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2008年7月14日 (月)


2008/7/12 --The Asahi Shimbun, July 11(IHT/Asahi: July 12,2008)

EDITORIAL: The Bottom Billion


"The Bottom Billion" is a term gaining currency in the international aid community. It refers to the 1 billion people at the bottom of the pyramid. They are the poorest of the poor in developing countries living on less than $1 (107 yen) a day. They constitute one-sixth of the world's population.


The ripple effects of skyrocketing oil and food prices are spreading worldwide. Costlier energy and food pose a grave, immediate threat to the survival of the Bottom Billion, who live in farming villages and urban slums in developing countries.


(ripple=さざなみをたてる) (costlier=costly=値段の高いの比較級)

In a news conference at the closing of this year's Group of Eight summit, held in the Lake Toyako resort in Hokkaido, Prime Minister Yasuo Fukuda said, "Challenges of global scale are affecting people's lives in dire ways." He was talking about the seriousness of such problems as soaring crude oil and food prices, inflation and global warming.



During the three-day summit, leaders of major economic powers spent hours discussing these problems and produced masses of declaration documents. But how much did these discussions and documents do to hearten the Bottom Billion? How much relief did they give to them?


(mass=集まり、集積、集合) (hearten=励ます、元気付ける、励ます)

Of course, even the leaders of the eight most powerful nations cannot find solutions to all these intractable problems. But that doesn't lessen the urgency of asking these questions.

In response to rising food prices, G-8 pledged more than 1 trillion yen in emergency aid. But wheat, corn and other crop prices will rise further before the aid reaches the people who urgently need it. That means the money will supply even less food. Efforts to increase local food production are hurt by surging fertilizer and seed prices.



The summit did even less for rising oil prices. The G-8 responses to the oil woes included urging oil-producing countries to ramp up output and proposing a dialogue between oil consuming and producing nations. But these are unlikely to have immediate effects.


woe=悲痛、苦悩、悲哀) (ramp up output=生産を拡大する、増産する)

It is hardly surprising aid organizations and experts inside and outside Japan harshly criticized the G-8's approach. And there is no peak in sight for oil and food prices.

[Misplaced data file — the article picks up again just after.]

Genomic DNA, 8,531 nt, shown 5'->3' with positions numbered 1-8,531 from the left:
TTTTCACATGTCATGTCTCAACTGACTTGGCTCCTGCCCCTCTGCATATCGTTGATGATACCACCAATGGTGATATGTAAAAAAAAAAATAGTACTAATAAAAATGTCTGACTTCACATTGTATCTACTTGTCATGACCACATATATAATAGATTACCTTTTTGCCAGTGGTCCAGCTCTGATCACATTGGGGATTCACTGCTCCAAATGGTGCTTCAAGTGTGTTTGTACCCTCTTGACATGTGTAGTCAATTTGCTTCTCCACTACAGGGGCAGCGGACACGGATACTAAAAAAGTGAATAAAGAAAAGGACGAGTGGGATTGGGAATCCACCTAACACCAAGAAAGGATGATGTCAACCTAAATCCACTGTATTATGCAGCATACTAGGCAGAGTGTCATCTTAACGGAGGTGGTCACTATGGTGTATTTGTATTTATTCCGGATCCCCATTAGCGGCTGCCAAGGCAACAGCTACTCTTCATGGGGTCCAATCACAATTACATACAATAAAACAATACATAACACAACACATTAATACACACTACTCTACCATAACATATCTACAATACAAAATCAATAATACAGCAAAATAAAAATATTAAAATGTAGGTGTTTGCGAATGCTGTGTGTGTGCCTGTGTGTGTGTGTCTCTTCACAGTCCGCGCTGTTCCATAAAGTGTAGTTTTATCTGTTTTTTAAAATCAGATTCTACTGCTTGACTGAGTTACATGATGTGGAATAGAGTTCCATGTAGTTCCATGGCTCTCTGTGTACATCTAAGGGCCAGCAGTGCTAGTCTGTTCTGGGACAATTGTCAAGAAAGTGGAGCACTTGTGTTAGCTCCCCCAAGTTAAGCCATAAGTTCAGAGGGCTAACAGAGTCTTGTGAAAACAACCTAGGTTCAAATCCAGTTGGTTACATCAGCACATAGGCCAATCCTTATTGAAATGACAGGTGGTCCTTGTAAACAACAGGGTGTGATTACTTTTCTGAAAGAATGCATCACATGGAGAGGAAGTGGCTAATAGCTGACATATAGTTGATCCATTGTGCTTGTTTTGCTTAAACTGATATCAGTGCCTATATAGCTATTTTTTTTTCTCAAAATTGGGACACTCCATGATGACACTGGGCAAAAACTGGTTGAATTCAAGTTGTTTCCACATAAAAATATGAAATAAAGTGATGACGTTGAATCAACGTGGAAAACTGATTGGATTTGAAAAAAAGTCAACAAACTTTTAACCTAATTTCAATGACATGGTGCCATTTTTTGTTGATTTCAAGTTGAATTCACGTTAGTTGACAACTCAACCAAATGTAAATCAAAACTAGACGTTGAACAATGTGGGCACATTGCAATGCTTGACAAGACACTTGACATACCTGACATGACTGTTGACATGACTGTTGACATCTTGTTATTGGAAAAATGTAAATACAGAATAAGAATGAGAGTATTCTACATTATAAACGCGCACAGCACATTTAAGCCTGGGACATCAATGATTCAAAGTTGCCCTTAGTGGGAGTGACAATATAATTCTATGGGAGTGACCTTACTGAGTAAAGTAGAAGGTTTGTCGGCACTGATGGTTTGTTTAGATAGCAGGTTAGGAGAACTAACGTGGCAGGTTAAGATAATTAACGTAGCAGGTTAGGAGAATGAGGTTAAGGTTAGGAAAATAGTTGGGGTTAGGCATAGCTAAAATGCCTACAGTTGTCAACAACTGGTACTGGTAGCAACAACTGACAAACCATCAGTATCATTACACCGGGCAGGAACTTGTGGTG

The economic gap among developing countries is widening. The economies of emerging countries like China, India and Brazil are on a sharp upward growth trajectory. Most of the Bottom Billion live in countries that have fallen behind in the wave of economic globalization. The economies of these countries are stagnating, or even deteriorating. Many of the countries at the bottom are in Africa, parts of Asia and Central Asia.


(trajectory=軌道) (stagnate=よどむ、活気がなくなる) (deteriorate=悪化する、退廃化する)

World Bank President Robert Zoellick has called these multiple economic crises a "man-made catastrophe." Likely he was thinking of the rush to use grain for biofuels and restrictions on food exports by food-producing countries, which have both driven up food prices.

Speculative bets on higher oil and food prices are also contributing to the crises. For the world's poorest, though, these crises are no different from a natural disaster.


NGOs and researchers, who view the crises as consequences of "casino capitalism," called for restrictions on speculative investments and a ban on producing biofuels with grains. But these ideas got no serious response at the summit.


That is not to say the industrial nations have not been eager to tackle poverty. They have proposed forgiving the poorest countries' massive debts and increasing aid. In recent years, they have stepped up their efforts to help struggling countries in Africa.


Rising food and oil prices are causing more and more people to join the ranks of the poor and needy. Deepening anger and resentment among people at the bottom of society could threaten stability in developing countries.


(resentment=憤慨、憤り、恨み、敵意  発音注意:リントメントと濁った音で発音させる)

Industrial nations must keep working to figure out effective ways to solve the problems facing those who fall behind the rest of mankind because of globalization.


--The Asahi Shimbun, July 11(IHT/Asahi: July 12,2008)


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